• Patch and Vulnerability Management. The external website vulnerability that was purportedly exploited in this attack arguably could have been addressed via a rigorous patch and vulnerability management program. Such programs will help reduce the likelihood of exploitation.
  • Defense-in-Depth. This common approach to cybersecurity reduces the likelihood of a single point of failure in a cyber-attack. A comprehensive security model that relies on people, process, and technology is the best approach to reducing cyber-risk.
  • Crisis & Incident Response Planning. In incidents like this, time is of the essence. A rapid, well-coordinated response to cyber-attacks greatly reduces the overall financial and brand impacts. Organizations should establish and regularly test formal incident response procedures to ensure roles and responsibilities are clearly established.
Our Digital Investigations & Cybersecurity Services
  • Incident Response & Crisis Management. Our incident response services help clients respond tactically and strategically to unplanned cyber events by deploying a multidisciplinary team of digital investigators and breach responders that contain and eradicate the threat actor from a client’s environment. All while focusing on business continuity and minimizing financial impact.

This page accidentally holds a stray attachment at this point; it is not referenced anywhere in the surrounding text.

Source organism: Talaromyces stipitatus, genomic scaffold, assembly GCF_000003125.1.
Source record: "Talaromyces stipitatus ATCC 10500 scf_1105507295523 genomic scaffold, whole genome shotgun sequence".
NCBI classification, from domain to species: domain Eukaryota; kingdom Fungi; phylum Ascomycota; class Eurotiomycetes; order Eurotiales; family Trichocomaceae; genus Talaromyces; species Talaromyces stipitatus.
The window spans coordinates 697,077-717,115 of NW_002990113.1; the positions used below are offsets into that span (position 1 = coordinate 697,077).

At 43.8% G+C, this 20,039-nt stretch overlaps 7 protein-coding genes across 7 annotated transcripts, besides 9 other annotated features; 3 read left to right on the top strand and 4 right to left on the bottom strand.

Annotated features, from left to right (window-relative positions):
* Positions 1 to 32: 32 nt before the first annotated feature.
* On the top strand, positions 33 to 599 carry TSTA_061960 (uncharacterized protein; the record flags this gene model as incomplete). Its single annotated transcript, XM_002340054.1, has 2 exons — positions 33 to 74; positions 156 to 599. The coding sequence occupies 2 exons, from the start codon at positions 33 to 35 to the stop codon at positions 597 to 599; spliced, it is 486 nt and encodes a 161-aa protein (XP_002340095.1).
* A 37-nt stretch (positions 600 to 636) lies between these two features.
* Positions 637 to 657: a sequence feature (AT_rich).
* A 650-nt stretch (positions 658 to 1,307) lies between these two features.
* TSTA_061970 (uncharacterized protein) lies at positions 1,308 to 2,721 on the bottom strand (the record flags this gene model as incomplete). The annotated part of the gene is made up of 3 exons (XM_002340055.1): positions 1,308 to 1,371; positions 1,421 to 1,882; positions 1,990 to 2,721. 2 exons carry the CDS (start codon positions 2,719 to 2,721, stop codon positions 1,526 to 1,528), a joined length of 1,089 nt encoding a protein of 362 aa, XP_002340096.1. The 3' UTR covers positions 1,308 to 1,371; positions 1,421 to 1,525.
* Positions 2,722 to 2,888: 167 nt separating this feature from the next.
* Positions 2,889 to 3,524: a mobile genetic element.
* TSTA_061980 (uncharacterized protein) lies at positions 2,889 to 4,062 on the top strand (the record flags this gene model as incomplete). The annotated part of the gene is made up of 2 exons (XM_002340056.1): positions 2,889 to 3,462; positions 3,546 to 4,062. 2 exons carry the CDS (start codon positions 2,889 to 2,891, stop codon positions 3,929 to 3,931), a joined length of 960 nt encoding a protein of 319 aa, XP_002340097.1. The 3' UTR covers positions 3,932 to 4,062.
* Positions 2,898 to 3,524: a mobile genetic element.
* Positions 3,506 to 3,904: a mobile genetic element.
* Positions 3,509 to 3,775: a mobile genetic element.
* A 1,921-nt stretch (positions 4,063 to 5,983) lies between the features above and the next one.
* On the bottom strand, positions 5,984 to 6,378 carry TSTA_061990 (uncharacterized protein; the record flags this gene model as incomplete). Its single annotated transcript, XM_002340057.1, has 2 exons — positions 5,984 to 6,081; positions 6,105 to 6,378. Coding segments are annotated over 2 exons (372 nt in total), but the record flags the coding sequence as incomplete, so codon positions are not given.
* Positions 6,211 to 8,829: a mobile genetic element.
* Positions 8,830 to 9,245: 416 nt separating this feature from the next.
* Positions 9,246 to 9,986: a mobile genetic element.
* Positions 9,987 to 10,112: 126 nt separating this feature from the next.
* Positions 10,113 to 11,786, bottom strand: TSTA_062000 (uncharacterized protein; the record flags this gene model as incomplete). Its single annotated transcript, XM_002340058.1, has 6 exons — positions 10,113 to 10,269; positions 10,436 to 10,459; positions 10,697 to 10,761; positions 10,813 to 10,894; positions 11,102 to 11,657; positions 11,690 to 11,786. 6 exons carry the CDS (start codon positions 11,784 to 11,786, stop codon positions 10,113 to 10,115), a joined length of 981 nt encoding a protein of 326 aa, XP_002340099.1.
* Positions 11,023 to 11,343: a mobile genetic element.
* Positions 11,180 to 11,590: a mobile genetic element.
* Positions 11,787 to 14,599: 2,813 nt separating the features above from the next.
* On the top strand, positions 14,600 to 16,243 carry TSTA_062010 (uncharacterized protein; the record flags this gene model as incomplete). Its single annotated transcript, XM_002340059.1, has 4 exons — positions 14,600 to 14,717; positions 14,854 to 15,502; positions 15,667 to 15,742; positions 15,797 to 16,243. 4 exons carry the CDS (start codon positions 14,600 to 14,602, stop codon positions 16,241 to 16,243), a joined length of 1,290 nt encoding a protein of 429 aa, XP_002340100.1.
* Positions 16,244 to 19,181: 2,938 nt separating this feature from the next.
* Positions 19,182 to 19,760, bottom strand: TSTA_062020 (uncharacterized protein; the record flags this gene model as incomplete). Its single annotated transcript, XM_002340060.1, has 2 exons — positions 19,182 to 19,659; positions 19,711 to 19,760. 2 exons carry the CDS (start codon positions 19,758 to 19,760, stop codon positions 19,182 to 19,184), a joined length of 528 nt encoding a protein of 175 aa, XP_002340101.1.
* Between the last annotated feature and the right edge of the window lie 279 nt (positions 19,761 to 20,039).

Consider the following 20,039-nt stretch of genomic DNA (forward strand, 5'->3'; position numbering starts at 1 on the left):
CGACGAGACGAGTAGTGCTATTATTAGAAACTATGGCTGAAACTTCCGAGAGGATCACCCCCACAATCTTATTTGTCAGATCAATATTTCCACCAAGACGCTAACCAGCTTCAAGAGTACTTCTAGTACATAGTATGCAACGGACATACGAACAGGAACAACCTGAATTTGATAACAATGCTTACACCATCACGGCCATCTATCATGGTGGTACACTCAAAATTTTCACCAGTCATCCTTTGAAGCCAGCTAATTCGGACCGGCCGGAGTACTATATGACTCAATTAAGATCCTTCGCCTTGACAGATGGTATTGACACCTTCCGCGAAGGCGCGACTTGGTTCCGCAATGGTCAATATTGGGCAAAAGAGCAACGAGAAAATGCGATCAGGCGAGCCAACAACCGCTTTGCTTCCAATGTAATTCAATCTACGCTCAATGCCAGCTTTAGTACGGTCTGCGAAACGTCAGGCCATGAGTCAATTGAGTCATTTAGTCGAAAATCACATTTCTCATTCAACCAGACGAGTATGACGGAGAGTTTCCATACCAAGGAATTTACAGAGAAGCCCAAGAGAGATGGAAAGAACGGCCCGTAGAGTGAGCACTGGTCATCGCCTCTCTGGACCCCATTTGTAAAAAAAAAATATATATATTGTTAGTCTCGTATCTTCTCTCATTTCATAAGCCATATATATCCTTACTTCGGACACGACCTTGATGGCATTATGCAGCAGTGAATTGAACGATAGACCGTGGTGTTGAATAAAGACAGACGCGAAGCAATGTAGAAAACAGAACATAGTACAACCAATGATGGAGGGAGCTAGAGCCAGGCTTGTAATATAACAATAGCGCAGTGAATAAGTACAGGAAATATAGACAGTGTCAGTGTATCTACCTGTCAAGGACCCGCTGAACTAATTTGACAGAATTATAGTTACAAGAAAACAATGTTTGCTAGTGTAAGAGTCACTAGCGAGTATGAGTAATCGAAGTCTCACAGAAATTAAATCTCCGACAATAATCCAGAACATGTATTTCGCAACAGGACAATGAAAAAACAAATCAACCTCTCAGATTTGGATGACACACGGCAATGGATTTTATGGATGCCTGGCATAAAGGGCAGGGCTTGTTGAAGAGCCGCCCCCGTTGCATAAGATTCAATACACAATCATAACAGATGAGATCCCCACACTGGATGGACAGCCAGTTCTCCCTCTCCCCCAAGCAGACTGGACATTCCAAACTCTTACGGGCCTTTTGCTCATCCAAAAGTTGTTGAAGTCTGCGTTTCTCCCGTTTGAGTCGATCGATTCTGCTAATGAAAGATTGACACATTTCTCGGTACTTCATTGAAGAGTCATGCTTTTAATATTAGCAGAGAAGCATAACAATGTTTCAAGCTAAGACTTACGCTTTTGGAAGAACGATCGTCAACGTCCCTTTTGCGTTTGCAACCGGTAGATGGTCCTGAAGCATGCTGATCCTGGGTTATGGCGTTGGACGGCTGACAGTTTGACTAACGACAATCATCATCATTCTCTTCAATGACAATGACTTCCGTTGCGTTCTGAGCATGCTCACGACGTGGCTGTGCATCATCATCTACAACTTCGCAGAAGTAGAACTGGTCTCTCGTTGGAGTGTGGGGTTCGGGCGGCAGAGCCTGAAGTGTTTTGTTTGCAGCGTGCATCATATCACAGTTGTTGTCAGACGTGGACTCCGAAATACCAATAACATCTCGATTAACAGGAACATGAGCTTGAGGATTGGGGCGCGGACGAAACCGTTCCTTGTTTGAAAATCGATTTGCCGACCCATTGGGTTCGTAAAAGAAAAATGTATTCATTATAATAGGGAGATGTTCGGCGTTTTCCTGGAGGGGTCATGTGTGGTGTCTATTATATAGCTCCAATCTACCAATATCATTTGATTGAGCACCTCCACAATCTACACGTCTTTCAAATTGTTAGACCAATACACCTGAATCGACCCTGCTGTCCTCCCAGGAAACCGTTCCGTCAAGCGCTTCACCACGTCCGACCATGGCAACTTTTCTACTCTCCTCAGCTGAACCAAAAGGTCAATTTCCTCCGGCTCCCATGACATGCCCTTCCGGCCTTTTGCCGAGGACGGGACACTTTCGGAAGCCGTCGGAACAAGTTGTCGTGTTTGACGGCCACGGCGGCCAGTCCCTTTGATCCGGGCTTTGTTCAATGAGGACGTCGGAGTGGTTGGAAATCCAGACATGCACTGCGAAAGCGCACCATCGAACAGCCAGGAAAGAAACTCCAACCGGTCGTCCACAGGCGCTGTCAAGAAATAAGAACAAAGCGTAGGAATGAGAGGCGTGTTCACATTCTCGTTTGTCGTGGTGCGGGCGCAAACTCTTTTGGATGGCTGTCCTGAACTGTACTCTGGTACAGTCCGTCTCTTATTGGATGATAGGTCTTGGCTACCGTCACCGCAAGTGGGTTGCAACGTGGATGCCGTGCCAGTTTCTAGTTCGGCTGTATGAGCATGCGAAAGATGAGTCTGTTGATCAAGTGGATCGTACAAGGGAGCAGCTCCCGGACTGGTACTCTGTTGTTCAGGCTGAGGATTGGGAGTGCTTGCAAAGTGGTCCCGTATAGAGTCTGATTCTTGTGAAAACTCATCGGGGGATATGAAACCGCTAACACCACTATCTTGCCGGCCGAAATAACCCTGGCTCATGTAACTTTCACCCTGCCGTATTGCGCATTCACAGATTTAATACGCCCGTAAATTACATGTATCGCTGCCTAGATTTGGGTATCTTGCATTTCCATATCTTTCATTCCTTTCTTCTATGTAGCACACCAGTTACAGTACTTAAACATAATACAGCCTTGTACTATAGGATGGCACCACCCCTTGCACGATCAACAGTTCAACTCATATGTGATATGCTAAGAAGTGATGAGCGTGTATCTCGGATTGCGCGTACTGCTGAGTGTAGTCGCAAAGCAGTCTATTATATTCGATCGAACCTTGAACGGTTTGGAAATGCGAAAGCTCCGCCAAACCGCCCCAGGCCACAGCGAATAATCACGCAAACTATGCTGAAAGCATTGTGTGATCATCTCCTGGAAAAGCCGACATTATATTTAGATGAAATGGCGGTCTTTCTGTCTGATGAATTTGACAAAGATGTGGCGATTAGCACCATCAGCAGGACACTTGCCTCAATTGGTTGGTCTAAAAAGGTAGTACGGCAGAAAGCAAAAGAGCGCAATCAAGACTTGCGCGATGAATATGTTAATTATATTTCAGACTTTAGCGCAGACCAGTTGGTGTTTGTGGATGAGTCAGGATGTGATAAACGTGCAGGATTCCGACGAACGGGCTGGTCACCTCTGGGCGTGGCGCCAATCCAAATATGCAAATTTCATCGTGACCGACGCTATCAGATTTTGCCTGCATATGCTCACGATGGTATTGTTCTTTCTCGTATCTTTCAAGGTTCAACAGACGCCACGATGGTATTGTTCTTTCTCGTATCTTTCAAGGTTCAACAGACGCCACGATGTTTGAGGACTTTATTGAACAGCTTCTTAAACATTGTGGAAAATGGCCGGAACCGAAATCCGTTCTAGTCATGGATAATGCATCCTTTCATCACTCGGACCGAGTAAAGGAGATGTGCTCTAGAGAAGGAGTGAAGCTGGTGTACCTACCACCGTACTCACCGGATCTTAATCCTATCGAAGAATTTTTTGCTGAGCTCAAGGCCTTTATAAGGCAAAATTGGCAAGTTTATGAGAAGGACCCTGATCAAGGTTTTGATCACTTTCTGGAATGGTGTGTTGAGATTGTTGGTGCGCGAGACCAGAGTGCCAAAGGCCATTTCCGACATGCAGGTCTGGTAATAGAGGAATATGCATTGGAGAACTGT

• Computer Forensic Investigations. We can image, preserve and investigate all manners of digital data, including data on hard drives, publicly available websites, mobile devices, flash drives, network servers and the Cloud.
  • Cyber Threat Assessments. Our cyber threat assessments provide clients with a customized, comprehensive analysis of the cyber threat landscape as it applies to their business, their industry, and their geographic footprint, enabling them to make informed risk-based decisions.
  • Cyber Due Diligence. We provide our clients with the insight and intelligence they need to properly assess and evaluate the cyber-based risk associated with future business partners, M&A deals, or other third-party relationships
  • Cybersecurity Consulting. Our cybersecurity consulting services are designed to help our clients proactively manage and mitigate cyber risk, improve their security posture, and prepare for future cyber incidents. Leveraging our legal-focused approach, we help clients translate cyber threats into business risk, allowing them to make informed, strategic, risk-based decisions.
  • Social Media Analysis & Deep/Dark Web Research. We help our clients analyze and resolve social media-related challenges, including dealing with social media harassment or libel campaigns, analyzing social media relationships of third parties and capturing social media evidence.
  • Compliance & Best Practices Guidance. We provide digital compliance counseling and best practices guidance, working closely with law firms to help our clients ensure their online practices mitigate against risk and remain cutting edge.